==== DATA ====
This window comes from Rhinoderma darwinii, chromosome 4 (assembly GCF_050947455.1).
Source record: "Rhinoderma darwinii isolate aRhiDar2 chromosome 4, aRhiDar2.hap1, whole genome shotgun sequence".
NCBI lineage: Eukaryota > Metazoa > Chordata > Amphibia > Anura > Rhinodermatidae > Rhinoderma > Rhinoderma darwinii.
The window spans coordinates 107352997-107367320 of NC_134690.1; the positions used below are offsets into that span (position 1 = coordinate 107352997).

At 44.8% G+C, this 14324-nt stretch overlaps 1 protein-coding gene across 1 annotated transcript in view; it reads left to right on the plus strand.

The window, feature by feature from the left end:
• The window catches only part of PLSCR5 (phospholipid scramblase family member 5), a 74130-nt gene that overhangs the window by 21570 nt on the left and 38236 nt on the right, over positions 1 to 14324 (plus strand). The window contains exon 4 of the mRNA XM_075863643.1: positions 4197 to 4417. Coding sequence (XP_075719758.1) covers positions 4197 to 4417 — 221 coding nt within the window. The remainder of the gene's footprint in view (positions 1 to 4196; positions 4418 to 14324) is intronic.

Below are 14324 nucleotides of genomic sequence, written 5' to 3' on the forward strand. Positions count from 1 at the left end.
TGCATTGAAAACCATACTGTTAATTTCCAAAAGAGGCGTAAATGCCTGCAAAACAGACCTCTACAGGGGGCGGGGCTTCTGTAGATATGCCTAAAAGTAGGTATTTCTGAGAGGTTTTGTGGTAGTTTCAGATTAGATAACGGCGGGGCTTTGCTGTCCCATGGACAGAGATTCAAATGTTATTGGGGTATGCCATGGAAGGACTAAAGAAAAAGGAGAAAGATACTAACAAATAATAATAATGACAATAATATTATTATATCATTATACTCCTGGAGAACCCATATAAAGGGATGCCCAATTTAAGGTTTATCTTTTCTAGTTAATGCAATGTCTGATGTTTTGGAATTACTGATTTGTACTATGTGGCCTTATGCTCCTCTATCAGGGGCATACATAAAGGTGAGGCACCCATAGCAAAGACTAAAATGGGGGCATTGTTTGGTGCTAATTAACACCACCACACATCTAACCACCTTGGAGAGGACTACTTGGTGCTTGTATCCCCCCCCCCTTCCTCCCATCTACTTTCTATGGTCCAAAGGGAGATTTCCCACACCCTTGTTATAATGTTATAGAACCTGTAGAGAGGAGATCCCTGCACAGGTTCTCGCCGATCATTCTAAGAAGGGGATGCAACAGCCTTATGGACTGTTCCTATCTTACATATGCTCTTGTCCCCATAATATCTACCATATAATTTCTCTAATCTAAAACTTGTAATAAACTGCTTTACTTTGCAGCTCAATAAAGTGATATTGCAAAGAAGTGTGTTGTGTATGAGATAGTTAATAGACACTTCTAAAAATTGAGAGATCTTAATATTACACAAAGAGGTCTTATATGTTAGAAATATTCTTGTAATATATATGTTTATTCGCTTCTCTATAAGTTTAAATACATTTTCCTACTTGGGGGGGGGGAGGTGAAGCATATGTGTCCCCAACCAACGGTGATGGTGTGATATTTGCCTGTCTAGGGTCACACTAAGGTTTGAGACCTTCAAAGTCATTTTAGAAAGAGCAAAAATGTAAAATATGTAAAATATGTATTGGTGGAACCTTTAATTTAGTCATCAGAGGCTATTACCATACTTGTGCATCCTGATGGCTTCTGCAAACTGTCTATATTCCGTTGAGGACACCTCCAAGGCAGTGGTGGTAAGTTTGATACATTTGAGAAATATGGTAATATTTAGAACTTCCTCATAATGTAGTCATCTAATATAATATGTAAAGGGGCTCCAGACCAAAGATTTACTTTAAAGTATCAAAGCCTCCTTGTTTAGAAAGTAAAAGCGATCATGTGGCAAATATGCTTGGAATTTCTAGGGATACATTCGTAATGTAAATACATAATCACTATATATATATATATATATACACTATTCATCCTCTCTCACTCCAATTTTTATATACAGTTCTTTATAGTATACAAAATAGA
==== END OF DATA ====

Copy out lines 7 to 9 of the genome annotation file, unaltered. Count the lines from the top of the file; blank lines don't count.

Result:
• The window catches only part of PLSCR5 (phospholipid scramblase family member 5), a 74130-nt gene that overhangs the window by 21570 nt on the left and 38236 nt on the right, over positions 1 to 14324 (plus strand). The window contains exon 4 of the mRNA XM_075863643.1: positions 4197 to 4417. Coding sequence (XP_075719758.1) covers positions 4197 to 4417 — 221 coding nt within the window. The remainder of the gene's footprint in view (positions 1 to 4196; positions 4418 to 14324) is intronic.

Below are 14324 nucleotides of genomic sequence, written 5' to 3' on the forward strand. Positions count from 1 at the left end.
TGCATTGAAAACCATACTGTTAATTTCCAAAAGAGGCGTAAATGCCTGCAAAACAGACCTCTACAGGGGGCGGGGCTTCTGTAGATATGCCTAAAAGTAGGTATTTCTGAGAGGTTTTGTGGTAGTTTCAGATTAGATAACGGCGGGGCTTTGCTGTCCCATGGACAGAGATTCAAATGTTATTGGGGTATGCCATGGAAGGACTAAAGAAAAAGGAGAAAGATACTAACAAATAATAATAATGACAATAATATTATTATATCATTATACTCCTGGAGAACCCATATAAAGGGATGCCCAATTTAAGGTTTATCTTTTCTAGTTAATGCAATGTCTGATGTTTTGGAATTACTGATTTGTACTATGTGGCCTTATGCTCCTCTATCAGGGGCATACATAAAGGTGAGGCACCCATAGCAAAGACTAAAATGGGGGCATTGTTTGGTGCTAATTAACACCACCACACATCTAACCACCTTGGAGAGGACTACTTGGTGCTTGTATCCCCCCCCCCTTCCTCCCATCTACTTTCTATGGTCCAAAGGGAGATTTCCCACACCCTTGTTATAATGTTATAGAACCTGTAGAGAGGAGATCCCTGCACAGGTTCTCGCCGATCATTCTAAGAAGGGGATGCAACAGCCTTATGGACTGTTCCTATCTTACATATGCTCTTGTCCCCATAATATCTACCATATAATTTCTCTAATCTAAAACTTGTAATAAACTGCTTTACTTTGCAGCTCAATAAAGTGATATTGCAAAGAAGTGTGTTGTGTATGAGATAGTTAATAGACACTTCTAAAAATTGAGAGATCTTAATATTACACAAAGAGGTCTTATATGTTAGAAATATTCTTGTAATATATATGTTTATTCGCTTCTCTATAAGTTTAAATACATTTTCCTACTTGGGGGGGGGGAGGTGAAGCATATGTGTCCCCAACCAACGGTGATGGTGTGATATTTGCCTGTCTAGGGTCACACTAAGGTTTGAGACCTTCAAAGTCATTTTAGAAAGAGCAAAAATGTAAAATATGTAAAATATGTATTGGTGGAACCTTTAATTTAGTCATCAGAGGCTATTACCATACTTGTGCATCCTGATGGCTTCTGCAAACTGTCTATATTCCGTTGAGGACACCTCCAAGGCAGTGGTGGTAAGTTTGATACATTTGAGAAATATGGTAATATTTAGAACTTCCTCATAATGTAGTCATCTAATATAATATGTAAAGGGGCTCCAGACCAAAGATTTACTTTAAAGTATCAAAGCCTCCTTGTTTAGAAAGTAAAAGCGATCATGTGGCAAATATGCTTGGAATTTCTAGGGATACATTCGTAATGTAAATACATAATCACTATATATATATATATATATACACTATTCATCCTCTCTCACTCCAATTTTTATATACAGTTCTTTATAGTATACAAAATAGA